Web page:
Affecting millions of Americans each year, diabetes poses numerous and significant health risks. And, research examining the correlation between diabetes and cancer has discovered a potential link between the two diseases.
Doctors have found those who have type 2 diabetes may also be at risk for cancer, as people with the blood disorder are twice as likely to get liver, pancreatic, uterine and bladder cancer, and are up to 50 percent more likely to develop colorectal and breast cancer. Fortunately, reducing the risk for both type 2 diabetes and cancer is possible through healthful living.
Scientists are not certain of the exact cause-and-effect relationship between type 2 diabetes and cancer. However, the two diseases share many similar risk factors, including:
- Age – The risk for both type 2 diabetes and cancer rises with age.
- Gender – Cancer occurs more often in men, and men also have a slightly higher risk of type 2 diabetes compared to women.
- Race/ethnicity – African Americans and non-Hispanic whites are more likely to develop cancer. African Americans, Native Americans, Hispanics/Latinos and Asian Americans/Pacific Islanders are at higher risk for type 2 diabetes.
- Overweight/obesity – Overweight and obesity increase the risk for type 2 diabetes and other cancers, such as esophageal, stomach, colorectal, liver, gallbladder, pancreatic, breast, uterine, ovarian, kidney, thyroid, multiple myeloma and meningioma (a benign brain tumor).
- Inactivity – Higher physical activity lowers the risk of type 2 diabetes and cancer.
- Smoking – Smoking causes cancer and is a risk factor for type 2 diabetes.
- Alcohol – Drinking more than one drink a day for women or two drinks a day for men raises the risk for both type 2 diabetes and cancer.
Research has also shown that metabolic syndrome, which is a combination of obesity, high blood sugar levels, high blood pressure, elevated triglyceride levels and low HDL cholesterol levels, causes high insulin levels and inflammation, both of which are associated with the growth of cancer as well as diabetes.
Like type 2 diabetes, heart disease and stroke, some forms of cancer are billed as lifestyle diseases, because they can be modified by maintaining healthy weight, getting regular exercise, eating a balanced diet, limiting alcoholic drinks and not smoking. For both active and non-active people, it’s also important to undergo regular doctor-approved cancer screenings.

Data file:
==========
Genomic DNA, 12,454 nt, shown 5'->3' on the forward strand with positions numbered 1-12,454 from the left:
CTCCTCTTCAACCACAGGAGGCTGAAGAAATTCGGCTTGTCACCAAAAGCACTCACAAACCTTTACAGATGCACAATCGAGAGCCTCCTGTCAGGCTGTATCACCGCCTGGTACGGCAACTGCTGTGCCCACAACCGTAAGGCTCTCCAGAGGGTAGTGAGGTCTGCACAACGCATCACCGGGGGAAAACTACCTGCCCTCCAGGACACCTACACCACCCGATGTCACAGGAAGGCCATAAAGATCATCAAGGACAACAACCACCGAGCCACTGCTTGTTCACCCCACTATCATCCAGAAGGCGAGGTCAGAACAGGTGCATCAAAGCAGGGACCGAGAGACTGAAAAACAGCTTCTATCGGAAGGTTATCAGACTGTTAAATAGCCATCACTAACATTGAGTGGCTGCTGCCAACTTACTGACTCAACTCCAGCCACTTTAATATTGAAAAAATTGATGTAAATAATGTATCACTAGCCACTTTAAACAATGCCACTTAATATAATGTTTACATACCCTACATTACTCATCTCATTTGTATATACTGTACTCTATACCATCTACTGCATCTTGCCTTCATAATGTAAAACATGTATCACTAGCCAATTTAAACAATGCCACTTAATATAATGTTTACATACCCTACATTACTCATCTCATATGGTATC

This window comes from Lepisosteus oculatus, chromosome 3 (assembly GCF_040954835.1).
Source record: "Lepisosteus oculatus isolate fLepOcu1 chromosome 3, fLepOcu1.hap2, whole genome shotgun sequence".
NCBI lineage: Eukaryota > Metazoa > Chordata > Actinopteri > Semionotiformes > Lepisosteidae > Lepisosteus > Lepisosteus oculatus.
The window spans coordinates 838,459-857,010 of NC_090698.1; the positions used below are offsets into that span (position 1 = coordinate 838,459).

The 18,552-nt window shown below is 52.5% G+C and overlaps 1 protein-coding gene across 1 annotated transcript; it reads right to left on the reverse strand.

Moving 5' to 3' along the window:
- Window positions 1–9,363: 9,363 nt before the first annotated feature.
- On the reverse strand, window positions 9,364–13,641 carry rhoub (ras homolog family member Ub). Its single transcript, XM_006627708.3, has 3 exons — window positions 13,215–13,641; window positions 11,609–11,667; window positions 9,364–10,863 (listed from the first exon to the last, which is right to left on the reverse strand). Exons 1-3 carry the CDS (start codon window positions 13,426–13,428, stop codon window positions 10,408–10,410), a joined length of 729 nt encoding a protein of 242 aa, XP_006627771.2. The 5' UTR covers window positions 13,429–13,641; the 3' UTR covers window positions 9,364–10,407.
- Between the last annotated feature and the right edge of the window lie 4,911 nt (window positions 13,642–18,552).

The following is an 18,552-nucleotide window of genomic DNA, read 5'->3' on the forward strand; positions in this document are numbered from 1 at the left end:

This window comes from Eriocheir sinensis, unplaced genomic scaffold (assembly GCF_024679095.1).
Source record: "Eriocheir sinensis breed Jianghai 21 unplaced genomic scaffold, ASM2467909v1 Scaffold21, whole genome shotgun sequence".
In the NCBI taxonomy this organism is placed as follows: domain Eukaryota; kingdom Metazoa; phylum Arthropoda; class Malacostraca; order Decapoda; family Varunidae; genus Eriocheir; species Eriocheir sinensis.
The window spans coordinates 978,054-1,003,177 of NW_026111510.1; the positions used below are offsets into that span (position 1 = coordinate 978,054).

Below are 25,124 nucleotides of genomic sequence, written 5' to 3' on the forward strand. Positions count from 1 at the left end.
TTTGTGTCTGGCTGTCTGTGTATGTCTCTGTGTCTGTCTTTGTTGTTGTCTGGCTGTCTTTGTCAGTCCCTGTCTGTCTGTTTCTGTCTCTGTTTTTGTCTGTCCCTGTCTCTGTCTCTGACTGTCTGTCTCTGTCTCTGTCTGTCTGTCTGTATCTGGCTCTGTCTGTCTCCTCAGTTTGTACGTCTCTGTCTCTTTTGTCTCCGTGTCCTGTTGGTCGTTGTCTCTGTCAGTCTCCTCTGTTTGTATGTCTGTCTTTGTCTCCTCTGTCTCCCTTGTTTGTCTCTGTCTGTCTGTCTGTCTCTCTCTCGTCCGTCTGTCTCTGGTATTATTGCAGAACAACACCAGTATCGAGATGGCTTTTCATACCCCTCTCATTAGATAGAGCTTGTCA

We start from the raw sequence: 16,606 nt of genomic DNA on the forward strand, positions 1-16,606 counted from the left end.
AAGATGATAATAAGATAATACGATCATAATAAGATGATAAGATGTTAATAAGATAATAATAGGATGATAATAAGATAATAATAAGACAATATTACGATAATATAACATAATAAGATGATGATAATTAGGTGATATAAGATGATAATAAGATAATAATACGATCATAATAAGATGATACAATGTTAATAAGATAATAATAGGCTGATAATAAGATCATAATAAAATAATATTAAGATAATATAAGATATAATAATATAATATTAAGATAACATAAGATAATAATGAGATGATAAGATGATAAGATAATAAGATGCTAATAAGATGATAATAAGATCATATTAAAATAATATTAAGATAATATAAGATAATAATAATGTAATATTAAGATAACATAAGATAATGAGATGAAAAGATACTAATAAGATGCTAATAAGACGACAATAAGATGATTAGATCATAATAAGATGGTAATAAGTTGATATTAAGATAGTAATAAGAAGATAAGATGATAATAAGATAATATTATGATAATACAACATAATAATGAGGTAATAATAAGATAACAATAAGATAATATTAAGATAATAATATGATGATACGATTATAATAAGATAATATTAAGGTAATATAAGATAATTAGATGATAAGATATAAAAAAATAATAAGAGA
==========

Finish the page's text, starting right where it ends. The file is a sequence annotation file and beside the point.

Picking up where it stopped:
NewYork-Presbyterian’s Cancer Centers provide high-quality, comprehensive cancer care at convenient locations throughout the New York metropolitan area, Westchester and the Lower Hudson Valley in state-of-the-art, comfortable environments. Board certified medical oncologists collaborate with a multidisciplinary team to provide each patient with an individualized plan of care. To find a location in your area, visit nyp.org/cancerlocations.
NewYork-Presbyterian is one of the largest and most comprehensive hospitals in the nation, ranked New York’s No. 1 hospital for the 16th consecutive year, and No. 6 in the United States, according to U.S. News and World Report. Affiliated with two academic medical colleges – Columbia University College of Physicians and Surgeons and Weill Cornell Medicine -- NewYork-Presbyterian brings together internationally recognized researchers and clinicians to develop and implement the latest approaches for prevention, diagnosis and treatment. The Herbert Irving Comprehensive Cancer Center at NewYork-Presbyterian/Columbia University Medical Center is one of only three NCI-designated comprehensive cancer centers in New York State. NewYork-Presbyterian provides comprehensive cancer care at all of our locations across the New York Metro area including Westchester County and the Hudson Valley. Learn more at nyp.org/cancer.